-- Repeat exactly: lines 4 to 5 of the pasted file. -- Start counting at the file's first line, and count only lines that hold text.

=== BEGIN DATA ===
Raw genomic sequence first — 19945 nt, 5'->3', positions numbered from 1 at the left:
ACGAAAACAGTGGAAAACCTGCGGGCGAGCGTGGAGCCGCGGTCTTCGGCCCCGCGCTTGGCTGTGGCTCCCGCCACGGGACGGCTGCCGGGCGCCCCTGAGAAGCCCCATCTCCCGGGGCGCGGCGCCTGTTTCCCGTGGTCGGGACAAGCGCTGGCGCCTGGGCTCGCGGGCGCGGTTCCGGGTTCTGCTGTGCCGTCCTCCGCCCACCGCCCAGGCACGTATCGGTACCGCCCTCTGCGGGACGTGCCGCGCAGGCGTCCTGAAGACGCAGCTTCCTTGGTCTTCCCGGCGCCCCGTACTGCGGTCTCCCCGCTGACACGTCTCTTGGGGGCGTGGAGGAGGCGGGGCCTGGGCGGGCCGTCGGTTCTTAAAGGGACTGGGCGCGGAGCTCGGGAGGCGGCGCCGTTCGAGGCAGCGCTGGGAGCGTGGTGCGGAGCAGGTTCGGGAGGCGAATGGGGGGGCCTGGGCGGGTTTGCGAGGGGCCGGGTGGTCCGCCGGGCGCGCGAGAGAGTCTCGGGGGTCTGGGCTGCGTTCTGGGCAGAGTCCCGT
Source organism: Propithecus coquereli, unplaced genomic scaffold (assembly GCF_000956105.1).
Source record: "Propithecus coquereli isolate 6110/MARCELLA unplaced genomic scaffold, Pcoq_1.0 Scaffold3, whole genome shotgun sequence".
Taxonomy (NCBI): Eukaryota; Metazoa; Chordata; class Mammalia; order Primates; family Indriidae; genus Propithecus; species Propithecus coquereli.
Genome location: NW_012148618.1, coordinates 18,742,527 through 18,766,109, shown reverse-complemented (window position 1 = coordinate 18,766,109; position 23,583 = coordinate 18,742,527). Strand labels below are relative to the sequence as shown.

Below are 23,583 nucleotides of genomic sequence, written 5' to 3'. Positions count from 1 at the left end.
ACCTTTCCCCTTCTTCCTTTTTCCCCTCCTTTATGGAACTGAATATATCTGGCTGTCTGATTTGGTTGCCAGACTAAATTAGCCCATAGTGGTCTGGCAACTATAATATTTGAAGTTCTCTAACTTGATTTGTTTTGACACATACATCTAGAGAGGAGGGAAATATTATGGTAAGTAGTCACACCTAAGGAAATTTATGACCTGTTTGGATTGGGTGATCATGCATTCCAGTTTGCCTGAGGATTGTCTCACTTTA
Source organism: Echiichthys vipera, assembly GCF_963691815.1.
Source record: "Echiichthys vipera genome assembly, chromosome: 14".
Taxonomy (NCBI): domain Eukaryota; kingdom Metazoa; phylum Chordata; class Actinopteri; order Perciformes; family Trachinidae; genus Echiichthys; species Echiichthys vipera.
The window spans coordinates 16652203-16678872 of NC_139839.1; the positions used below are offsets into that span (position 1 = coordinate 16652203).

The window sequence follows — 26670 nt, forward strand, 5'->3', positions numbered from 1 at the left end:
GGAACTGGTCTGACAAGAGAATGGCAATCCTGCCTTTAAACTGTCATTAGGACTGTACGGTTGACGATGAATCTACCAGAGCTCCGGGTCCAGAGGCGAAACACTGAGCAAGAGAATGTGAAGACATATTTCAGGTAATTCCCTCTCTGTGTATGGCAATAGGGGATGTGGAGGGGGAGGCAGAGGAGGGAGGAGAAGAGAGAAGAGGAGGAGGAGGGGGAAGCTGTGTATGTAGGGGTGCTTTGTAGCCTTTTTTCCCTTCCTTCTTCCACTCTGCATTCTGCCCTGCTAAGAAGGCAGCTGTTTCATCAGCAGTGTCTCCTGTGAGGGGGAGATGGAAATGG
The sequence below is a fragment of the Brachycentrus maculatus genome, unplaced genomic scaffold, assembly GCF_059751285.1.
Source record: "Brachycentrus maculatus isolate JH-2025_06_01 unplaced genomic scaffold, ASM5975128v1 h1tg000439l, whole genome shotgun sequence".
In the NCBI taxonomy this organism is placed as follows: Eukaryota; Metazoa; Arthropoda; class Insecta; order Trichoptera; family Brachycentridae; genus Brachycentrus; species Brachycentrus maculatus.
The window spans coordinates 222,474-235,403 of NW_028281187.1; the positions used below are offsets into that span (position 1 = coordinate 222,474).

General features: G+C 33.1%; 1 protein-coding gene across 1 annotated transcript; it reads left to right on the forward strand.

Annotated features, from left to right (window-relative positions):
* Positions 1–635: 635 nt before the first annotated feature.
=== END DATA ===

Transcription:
Source record: "Propithecus coquereli isolate 6110/MARCELLA unplaced genomic scaffold, Pcoq_1.0 Scaffold3, whole genome shotgun sequence".
Taxonomy (NCBI): Eukaryota; Metazoa; Chordata; class Mammalia; order Primates; family Indriidae; genus Propithecus; species Propithecus coquereli.